Ancient superpredator ate sharks for lunch

Present-day Erie was under a saltwater ocean 364 million years ago.

And a top-of-the-food-chain predator in that ancient ocean ate sharks for lunch. And for breakfast and dinner, too.

Erie geologist Scott McKenzie is patiently putting together pieces of the skull and shoulder armor of that powerful prehistoric fish, Dunkleosteus, the rest of whose remains are embedded in sandy shale in an Erie County location he cannot reveal in an agreement with the private property owners.

Now that spring is almost here, McKenzie, colleagues from other universities and geology students will return to the site to see if erosion through wind, rain and snow have exposed more bones.


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"We're restricted to surface collection," said McKenzie, assistant professor of geology at Mercyhurst University. "The landowners don't want a significant hole dug on the land." And digging could damage the missing pieces, he said.

Some years, they find nothing. Other years, they find more bones to add to the collection.

"It's eroding slowly -- much too slowly for my taste," said McKenzie, who makes several trips to the site during the year.

In 10 years, or sooner, McKenzie hopes to have the skull and shoulder armor of Dunkleosteus put together and displayed at the university's Sincak Natural History Collection, where he is curator.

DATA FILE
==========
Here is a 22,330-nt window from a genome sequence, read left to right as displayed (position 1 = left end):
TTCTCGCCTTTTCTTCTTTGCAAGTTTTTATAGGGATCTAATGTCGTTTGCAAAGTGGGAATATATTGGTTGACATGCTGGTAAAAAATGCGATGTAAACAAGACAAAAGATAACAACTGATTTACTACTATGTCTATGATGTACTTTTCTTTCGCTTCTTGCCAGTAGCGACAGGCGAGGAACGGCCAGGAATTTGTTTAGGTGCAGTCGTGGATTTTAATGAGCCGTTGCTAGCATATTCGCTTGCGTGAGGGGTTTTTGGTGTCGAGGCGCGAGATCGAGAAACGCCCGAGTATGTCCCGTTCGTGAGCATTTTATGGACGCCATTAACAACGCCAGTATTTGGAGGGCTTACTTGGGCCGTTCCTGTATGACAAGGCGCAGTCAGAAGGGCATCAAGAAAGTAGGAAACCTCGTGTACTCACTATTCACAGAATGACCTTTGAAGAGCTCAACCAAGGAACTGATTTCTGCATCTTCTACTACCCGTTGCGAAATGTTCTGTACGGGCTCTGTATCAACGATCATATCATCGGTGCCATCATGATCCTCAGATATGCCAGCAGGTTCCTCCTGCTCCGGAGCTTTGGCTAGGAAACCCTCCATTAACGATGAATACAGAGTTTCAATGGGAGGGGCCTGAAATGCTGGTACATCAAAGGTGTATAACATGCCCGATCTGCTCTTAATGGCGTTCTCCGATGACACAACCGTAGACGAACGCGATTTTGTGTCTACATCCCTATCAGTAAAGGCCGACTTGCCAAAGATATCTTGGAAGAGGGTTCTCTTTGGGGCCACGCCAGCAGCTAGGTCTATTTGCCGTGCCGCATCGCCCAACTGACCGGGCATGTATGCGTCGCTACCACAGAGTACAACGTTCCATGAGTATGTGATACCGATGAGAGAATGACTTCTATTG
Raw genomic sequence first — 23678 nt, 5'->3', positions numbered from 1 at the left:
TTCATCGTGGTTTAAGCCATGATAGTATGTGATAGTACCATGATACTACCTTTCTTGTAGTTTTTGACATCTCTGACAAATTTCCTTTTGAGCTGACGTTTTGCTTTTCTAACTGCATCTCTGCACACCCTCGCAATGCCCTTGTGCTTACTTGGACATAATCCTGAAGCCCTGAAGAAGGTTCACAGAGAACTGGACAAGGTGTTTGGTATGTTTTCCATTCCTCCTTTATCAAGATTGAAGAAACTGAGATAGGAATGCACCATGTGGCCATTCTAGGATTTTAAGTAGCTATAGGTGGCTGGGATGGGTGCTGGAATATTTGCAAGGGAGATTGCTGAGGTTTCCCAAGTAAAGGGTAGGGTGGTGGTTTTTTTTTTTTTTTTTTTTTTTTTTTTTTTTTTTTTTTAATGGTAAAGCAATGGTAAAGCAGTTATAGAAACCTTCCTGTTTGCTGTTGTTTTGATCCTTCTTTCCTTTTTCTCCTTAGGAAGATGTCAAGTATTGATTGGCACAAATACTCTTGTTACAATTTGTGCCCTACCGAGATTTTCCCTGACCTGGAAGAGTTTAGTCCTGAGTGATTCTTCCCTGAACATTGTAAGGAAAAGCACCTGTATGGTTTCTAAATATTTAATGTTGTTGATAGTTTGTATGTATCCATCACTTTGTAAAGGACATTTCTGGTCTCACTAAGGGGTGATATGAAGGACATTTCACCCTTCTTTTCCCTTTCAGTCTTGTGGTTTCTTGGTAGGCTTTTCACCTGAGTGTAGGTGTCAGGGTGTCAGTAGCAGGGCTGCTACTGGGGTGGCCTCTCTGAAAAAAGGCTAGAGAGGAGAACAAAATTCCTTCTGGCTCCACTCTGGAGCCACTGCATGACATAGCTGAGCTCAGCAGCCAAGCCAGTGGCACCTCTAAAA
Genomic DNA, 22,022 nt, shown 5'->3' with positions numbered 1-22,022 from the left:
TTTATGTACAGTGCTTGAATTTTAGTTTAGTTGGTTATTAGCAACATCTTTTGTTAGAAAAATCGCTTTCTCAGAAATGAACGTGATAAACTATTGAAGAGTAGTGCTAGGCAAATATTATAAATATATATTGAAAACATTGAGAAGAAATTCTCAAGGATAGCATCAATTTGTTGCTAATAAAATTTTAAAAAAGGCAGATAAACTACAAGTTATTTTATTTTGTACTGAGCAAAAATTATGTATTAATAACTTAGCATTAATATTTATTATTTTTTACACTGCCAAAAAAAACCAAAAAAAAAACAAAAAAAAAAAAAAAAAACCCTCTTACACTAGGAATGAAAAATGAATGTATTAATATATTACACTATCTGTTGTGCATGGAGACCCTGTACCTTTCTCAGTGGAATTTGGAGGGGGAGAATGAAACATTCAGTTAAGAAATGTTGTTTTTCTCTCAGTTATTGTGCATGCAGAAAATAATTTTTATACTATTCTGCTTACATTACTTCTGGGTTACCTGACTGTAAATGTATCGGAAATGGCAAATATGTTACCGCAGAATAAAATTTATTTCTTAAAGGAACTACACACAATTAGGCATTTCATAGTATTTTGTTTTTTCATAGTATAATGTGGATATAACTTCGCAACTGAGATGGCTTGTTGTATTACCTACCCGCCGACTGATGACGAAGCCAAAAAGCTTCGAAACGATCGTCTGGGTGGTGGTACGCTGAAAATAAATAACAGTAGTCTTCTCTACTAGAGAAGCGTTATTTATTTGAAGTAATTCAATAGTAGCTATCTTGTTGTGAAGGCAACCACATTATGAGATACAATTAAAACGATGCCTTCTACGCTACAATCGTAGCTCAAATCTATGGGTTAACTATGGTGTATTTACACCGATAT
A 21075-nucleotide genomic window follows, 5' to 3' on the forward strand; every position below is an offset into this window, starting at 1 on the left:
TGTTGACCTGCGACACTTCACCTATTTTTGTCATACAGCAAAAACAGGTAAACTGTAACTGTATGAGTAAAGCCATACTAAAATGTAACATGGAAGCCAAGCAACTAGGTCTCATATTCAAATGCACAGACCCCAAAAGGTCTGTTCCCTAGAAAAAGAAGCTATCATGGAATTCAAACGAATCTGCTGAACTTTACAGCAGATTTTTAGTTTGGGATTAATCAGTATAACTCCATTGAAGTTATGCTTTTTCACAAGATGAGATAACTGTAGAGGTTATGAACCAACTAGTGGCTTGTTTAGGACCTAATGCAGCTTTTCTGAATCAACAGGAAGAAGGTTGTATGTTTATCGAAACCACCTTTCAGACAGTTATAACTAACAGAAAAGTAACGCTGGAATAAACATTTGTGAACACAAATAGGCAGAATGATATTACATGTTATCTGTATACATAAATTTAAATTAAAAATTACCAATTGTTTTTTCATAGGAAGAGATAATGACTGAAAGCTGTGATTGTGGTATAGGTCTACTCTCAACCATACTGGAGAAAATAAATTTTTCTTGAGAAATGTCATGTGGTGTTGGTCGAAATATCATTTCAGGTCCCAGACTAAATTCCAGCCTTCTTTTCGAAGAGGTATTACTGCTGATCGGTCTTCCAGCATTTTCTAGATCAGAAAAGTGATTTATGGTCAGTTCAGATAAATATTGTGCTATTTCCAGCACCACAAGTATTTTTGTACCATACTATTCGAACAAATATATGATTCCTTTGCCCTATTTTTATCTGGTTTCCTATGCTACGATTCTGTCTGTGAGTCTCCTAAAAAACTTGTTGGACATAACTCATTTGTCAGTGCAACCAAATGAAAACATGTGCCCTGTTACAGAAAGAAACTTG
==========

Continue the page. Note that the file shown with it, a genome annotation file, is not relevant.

When his work is complete, the specimen will be impressive -- the head, including the shoulder armor, will rival the front of a Volkswagen Beetle in size, he said.

Dunkleosteus was arguably the most terrifying creature during the Devonian period, and its huge jaws opened so fast they created a suction force that pulled prey into its mouth, according to the Cleveland Museum of Natural History.

Among its many fossil specimens of the creature, the museum has a giant armored skull of Dunkleosteus terrelli on display. McKenzie doesn't know if the fish he's reconstructing is the terrelli species until he gathers more material.

Dunkleosteus -- named after the late David Dunkle, one of the Cleveland museum's former curators -- varied from 15 to 30 feet in length, and possibly weighed up to 4 tons.

McKenzie said the Erie County find likely wasn't a full-grown adult, but still was probably 15 to 25 feet long and weighed about 1 ton. He said it could be the largest of its kind found in Erie County.

"If you caught him on a rod and reel, you'd be in for the fight of a lifetime. And if you fell in (the water), heaven help you because no one else could help you," he said. He displayed the Erie County remains of the ancient fish and pieces of others in a university classroom last week.

Talk about "Jaws." The giant predator could snap a prehistoric shark in two with its "razor-sharp jawbones," according to the Cleveland Museum.

And yet it was a bit of an oddity. The fish did not have developed teeth.

"Instead, the edges of their jawbones kept sharp by rubbing against each other like self-sharpening scissors," the museum said on its website.